Postgres advantages of BOOLEAN NOT NULL vs BOOL with TRUE/NULL

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Question :

I want to add a flag to a frequently accessed table in my database. It is logically a boolean that is set for a very small portion of the records <0.1%. I want to ensure that I am not causing a significant performance cost unnecessarily.

Reading the docs and other answers it seems to me that a BOOLEAN NOT NULL column will take 1 byte in every row (amortized) whereas if I instead use a BOOLEAN that is NULL for most rows it will only take 1 bit (amortized, in the boolean bitmap) and one byte where it is set to TRUE.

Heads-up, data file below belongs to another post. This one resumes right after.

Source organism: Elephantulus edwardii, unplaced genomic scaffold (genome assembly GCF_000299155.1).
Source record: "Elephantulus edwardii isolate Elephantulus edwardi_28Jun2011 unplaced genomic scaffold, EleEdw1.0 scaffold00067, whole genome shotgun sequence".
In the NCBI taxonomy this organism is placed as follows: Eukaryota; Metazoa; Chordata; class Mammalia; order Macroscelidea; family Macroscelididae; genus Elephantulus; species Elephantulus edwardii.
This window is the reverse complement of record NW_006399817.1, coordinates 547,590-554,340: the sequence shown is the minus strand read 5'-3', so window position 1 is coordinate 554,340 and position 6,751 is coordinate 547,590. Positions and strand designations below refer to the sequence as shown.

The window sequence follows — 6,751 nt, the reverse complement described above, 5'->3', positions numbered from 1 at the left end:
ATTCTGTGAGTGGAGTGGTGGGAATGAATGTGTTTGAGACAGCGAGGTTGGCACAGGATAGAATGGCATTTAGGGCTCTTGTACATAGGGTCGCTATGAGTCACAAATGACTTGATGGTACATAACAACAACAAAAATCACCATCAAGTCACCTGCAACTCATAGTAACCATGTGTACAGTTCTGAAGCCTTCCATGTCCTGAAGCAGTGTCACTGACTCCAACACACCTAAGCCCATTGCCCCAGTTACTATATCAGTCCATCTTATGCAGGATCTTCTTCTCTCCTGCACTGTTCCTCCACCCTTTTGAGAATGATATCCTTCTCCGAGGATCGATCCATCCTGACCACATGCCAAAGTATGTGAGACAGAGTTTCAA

What are the advantages and disadvantages to using NULL instead of FALSE assuming that I do not and will never need a tristate.

Answer :

Yes, you will be saving a byte per row, and possibly even more, if the next column is of a type with a type alignment greater than 1.

However, the NULL might make your queries more complicated or harder to read, which might be worse than the benefit of saving a little disk space.

I’d decide based on the latter: if your queries are still efficient and readable using NULL values, go for it, otherwise don’t.

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